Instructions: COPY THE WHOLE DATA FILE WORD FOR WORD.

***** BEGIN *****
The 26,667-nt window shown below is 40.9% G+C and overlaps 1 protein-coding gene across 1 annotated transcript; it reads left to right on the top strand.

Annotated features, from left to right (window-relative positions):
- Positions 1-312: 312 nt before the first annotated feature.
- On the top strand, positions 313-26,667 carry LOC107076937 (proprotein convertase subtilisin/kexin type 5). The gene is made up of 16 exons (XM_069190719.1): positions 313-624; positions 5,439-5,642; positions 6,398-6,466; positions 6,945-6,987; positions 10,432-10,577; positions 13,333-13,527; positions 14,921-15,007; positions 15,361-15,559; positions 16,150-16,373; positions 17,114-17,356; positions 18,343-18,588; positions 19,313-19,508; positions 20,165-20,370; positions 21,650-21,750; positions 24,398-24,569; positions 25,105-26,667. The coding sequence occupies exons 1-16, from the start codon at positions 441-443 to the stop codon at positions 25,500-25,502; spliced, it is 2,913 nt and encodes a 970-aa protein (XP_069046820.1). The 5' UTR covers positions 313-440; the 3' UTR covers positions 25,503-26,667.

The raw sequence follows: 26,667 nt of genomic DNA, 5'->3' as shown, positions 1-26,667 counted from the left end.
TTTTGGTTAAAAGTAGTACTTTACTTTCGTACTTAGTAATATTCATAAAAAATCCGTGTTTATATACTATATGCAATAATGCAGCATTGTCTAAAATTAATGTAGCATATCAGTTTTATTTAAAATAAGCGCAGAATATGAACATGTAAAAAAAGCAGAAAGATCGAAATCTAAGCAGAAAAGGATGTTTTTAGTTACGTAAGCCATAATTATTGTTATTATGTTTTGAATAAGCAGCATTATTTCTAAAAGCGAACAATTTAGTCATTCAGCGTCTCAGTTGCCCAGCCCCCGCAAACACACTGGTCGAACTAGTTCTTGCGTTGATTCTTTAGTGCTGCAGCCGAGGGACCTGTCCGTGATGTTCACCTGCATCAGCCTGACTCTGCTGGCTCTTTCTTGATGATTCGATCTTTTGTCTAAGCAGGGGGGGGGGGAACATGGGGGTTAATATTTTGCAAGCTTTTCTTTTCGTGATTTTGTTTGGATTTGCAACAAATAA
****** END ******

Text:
The 26,667-nt window shown below is 40.9% G+C and overlaps 1 protein-coding gene across 1 annotated transcript; it reads left to right on the top strand.

Annotated features, from left to right (window-relative positions):
- Positions 1-312: 312 nt before the first annotated feature.
- On the top strand, positions 313-26,667 carry LOC107076937 (proprotein convertase subtilisin/kexin type 5). The gene is made up of 16 exons (XM_069190719.1): positions 313-624; positions 5,439-5,642; positions 6,398-6,466; positions 6,945-6,987; positions 10,432-10,577; positions 13,333-13,527; positions 14,921-15,007; positions 15,361-15,559; positions 16,150-16,373; positions 17,114-17,356; positions 18,343-18,588; positions 19,313-19,508; positions 20,165-20,370; positions 21,650-21,750; positions 24,398-24,569; positions 25,105-26,667. The coding sequence occupies exons 1-16, from the start codon at positions 441-443 to the stop codon at positions 25,500-25,502; spliced, it is 2,913 nt and encodes a 970-aa protein (XP_069046820.1). The 5' UTR covers positions 313-440; the 3' UTR covers positions 25,503-26,667.

The raw sequence follows: 26,667 nt of genomic DNA, 5'->3' as shown, positions 1-26,667 counted from the left end.
TTTTGGTTAAAAGTAGTACTTTACTTTCGTACTTAGTAATATTCATAAAAAATCCGTGTTTATATACTATATGCAATAATGCAGCATTGTCTAAAATTAATGTAGCATATCAGTTTTATTTAAAATAAGCGCAGAATATGAACATGTAAAAAAAGCAGAAAGATCGAAATCTAAGCAGAAAAGGATGTTTTTAGTTACGTAAGCCATAATTATTGTTATTATGTTTTGAATAAGCAGCATTATTTCTAAAAGCGAACAATTTAGTCATTCAGCGTCTCAGTTGCCCAGCCCCCGCAAACACACTGGTCGAACTAGTTCTTGCGTTGATTCTTTAGTGCTGCAGCCGAGGGACCTGTCCGTGATGTTCACCTGCATCAGCCTGACTCTGCTGGCTCTTTCTTGATGATTCGATCTTTTGTCTAAGCAGGGGGGGGGGGAACATGGGGGTTAATATTTTGCAAGCTTTTCTTTTCGTGATTTTGTTTGGATTTGCAACAAATAA